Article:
High quality, patient centred and coordinated care for Alstrom syndrome: a model of care for an ultra-rare disease

Stephanie Van Groenendael, Luca Giacovazzi, Fabian Davison, Oliver Holtkemper, Qiaoying Wang, Kay Parkinson, Timothy Barrett, Tarekegn Geberhiwot

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Background: Patients with rare and ultra-rare diseases make heavy demands on the resources of both health and social services, but these resources are often used inefficiently due to delays in diagnosis, poor and fragmented care. We analysed the national service for an ultra-rare disease, Alstrom syndrome, and compared the outcome and cost of the service to the standard care.

Methods: Between the 9th and 26th of March 2014 we undertook a cross-sectional study of the UK Alstrom syndrome patients and their carers. We developed a semi-structured questionnaire to assess our rare patient need, quality of care and costs incurred to patients and their careers. In the UK all Alstrom syndrome patients are seen in two centres, based in Birmingham, and we systematically evaluated the national service and compared the quality and cost of care with patients’ previous standard of care.

Results: One quarter of genetically confirmed Alstrom syndrome UK patients were enrolled in this study. Patients that have access to a highly specialised clinical service reported that their care is well organised, personalised, holistic, and that they have a say in their care. All patients reported high level of satisfaction in their care. Patient treatment compliance and clinic attendance was better in multidisciplinary clinic than the usual standard of NHS care. Following a variable costing approach based on personnel and consumables’ cost, our valuation of the clinics was just under £700/patient/annum compared to the standard care of £960/patient/annum. Real savings, however, came in terms of patients’ quality of life. Furthermore there was found to have been a significant reduction in frequency of clinic visits and ordering of investigations since the establishment of the national service.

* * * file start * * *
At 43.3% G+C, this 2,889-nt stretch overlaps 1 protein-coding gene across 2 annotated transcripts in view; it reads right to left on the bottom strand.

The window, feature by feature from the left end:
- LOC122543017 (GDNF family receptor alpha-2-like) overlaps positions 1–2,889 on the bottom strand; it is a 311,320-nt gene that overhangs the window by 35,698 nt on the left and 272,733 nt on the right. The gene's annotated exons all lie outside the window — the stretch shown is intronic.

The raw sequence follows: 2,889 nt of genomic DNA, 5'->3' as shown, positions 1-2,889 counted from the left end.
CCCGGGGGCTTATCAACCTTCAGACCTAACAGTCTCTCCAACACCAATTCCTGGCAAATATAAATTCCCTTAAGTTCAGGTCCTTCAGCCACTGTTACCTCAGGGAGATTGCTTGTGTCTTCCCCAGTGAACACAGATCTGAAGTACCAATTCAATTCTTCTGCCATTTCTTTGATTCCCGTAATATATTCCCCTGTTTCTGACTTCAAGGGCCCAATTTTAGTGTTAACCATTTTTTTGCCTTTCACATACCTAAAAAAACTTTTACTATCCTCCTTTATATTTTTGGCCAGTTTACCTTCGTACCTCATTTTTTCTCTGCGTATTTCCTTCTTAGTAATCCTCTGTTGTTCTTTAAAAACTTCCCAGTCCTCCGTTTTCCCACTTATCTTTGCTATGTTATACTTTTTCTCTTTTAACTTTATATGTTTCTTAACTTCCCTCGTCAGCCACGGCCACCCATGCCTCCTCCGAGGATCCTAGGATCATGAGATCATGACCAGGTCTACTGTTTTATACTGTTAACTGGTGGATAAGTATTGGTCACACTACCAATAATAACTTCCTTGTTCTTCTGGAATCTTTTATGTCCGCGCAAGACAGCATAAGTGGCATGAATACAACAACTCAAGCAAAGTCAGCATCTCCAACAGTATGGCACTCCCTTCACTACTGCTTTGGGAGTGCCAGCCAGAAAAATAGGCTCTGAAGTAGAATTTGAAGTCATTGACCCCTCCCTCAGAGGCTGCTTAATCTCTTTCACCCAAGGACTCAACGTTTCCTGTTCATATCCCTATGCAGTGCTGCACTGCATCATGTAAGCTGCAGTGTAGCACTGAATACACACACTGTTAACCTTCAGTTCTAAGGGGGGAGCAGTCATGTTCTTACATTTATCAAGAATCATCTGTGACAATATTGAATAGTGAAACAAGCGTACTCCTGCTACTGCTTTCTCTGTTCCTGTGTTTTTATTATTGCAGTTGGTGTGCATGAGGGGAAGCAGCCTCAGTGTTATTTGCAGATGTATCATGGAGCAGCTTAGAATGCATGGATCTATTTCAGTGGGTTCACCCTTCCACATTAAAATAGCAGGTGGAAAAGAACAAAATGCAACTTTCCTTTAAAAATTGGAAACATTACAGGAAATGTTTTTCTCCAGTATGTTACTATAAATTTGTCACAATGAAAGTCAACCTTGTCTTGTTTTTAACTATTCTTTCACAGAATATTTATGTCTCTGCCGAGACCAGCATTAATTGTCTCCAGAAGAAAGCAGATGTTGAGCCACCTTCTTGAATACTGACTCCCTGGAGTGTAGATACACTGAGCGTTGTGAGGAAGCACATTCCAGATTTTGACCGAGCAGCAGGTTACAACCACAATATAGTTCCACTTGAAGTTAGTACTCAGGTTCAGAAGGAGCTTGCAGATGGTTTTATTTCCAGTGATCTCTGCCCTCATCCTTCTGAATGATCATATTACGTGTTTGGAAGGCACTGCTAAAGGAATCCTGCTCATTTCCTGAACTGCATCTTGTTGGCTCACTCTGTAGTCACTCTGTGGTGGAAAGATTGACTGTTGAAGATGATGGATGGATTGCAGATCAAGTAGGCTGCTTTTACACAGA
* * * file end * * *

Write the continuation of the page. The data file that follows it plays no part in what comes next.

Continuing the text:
Conclusions: Our study has shown that organised, multidisciplinary “one stop” clinics are patient centred and individually tailored to the patient need with a better outcome and comparable cost compared with the current standard of care for rare disease. Our proposed care model can be adapted to several other rare and ultra-rare diseases.
Original languageEnglish
JournalOrphanet Journal of Rare Diseases
Issue number149
Publication statusPublished - 24 Nov 2015


  • Alstrom syndrome
  • Rare disease
  • Multidisciplinary clinics
  • National service


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